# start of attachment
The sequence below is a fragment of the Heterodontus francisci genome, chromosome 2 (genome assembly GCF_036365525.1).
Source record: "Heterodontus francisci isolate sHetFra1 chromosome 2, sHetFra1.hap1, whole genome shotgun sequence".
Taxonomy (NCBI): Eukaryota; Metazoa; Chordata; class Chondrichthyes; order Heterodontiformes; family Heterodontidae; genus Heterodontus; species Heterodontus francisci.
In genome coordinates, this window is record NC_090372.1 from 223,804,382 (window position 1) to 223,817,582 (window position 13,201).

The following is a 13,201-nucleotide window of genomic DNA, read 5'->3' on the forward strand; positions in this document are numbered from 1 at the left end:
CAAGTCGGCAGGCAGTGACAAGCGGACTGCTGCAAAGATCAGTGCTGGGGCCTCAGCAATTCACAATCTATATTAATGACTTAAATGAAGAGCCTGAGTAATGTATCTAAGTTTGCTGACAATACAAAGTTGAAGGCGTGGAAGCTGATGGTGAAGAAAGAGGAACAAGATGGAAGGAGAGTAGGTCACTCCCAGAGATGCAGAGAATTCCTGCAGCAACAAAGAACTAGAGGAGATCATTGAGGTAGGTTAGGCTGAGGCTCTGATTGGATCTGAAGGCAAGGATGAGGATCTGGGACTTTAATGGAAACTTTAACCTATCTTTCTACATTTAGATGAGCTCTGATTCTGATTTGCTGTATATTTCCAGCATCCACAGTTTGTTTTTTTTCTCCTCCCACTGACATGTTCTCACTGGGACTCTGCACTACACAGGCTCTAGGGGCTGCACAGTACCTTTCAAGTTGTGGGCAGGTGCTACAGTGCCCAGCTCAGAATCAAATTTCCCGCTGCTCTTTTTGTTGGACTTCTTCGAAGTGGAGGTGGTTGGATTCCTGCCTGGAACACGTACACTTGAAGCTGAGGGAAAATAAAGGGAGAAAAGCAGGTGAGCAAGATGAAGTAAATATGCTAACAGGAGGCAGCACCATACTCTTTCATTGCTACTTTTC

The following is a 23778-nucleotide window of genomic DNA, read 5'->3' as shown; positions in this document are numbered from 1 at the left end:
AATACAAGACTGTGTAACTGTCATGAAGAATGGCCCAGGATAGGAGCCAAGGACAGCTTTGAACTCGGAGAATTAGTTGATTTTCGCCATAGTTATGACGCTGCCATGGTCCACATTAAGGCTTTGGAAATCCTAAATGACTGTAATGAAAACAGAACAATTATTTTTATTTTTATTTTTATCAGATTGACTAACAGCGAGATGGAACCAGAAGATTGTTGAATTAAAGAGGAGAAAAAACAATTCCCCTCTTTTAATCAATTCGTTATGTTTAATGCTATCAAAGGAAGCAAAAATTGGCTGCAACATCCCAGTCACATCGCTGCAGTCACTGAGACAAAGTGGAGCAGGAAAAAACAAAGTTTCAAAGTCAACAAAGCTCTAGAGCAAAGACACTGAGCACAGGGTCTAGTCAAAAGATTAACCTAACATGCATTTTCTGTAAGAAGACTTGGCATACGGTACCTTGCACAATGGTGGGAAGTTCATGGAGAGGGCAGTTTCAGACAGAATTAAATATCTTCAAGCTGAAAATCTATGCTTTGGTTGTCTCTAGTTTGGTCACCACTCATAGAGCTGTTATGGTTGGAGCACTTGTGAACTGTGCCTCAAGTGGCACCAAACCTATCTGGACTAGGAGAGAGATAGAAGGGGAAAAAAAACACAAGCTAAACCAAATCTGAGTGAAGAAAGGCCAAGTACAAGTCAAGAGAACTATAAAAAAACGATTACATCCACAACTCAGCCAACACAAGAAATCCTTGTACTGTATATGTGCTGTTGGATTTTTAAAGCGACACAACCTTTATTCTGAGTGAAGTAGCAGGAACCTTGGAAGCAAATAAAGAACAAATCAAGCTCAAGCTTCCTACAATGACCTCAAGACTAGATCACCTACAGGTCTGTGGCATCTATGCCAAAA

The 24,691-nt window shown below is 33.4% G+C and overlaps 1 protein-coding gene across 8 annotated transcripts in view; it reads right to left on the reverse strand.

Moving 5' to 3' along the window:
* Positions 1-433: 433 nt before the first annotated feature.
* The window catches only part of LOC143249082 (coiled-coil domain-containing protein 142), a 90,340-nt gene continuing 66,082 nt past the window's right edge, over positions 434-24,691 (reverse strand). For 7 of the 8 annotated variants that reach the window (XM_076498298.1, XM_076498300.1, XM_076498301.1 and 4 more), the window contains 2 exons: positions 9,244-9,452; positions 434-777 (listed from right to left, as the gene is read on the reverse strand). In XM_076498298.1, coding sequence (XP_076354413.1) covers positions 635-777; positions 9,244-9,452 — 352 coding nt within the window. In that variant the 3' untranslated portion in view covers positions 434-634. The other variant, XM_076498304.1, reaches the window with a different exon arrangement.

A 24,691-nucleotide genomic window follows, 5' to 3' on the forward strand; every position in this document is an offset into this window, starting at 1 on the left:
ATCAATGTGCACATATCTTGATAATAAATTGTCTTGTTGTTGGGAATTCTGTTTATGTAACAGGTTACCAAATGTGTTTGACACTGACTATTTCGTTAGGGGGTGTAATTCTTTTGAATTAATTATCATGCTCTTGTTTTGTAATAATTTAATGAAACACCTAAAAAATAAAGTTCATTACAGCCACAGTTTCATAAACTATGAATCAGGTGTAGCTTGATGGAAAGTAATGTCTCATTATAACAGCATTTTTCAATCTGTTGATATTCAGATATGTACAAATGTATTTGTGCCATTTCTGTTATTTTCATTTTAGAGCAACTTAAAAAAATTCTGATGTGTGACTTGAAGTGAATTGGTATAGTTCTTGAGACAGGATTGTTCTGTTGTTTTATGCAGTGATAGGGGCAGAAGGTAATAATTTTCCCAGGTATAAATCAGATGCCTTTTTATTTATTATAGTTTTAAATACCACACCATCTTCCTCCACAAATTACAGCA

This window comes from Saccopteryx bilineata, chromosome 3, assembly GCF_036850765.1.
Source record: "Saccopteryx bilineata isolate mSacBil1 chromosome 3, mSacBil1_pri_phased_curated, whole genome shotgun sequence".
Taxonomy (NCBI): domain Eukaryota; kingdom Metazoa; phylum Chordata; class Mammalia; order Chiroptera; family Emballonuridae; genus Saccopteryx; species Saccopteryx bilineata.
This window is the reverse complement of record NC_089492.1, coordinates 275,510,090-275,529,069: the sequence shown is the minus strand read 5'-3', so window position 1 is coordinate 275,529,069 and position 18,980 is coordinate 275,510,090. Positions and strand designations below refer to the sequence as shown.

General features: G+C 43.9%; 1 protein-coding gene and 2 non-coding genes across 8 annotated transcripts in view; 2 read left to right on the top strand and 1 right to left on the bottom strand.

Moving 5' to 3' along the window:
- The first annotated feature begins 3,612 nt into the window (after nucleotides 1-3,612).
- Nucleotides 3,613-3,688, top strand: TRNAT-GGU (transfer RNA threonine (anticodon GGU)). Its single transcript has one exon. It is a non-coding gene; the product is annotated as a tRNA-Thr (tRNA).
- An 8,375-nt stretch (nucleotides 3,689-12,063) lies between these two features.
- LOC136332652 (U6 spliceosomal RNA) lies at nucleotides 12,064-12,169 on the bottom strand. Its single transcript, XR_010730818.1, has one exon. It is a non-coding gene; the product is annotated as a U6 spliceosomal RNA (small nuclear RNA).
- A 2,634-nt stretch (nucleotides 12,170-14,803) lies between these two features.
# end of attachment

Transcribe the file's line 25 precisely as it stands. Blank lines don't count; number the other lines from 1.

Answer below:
- A 2,634-nt stretch (nucleotides 12,170-14,803) lies between these two features.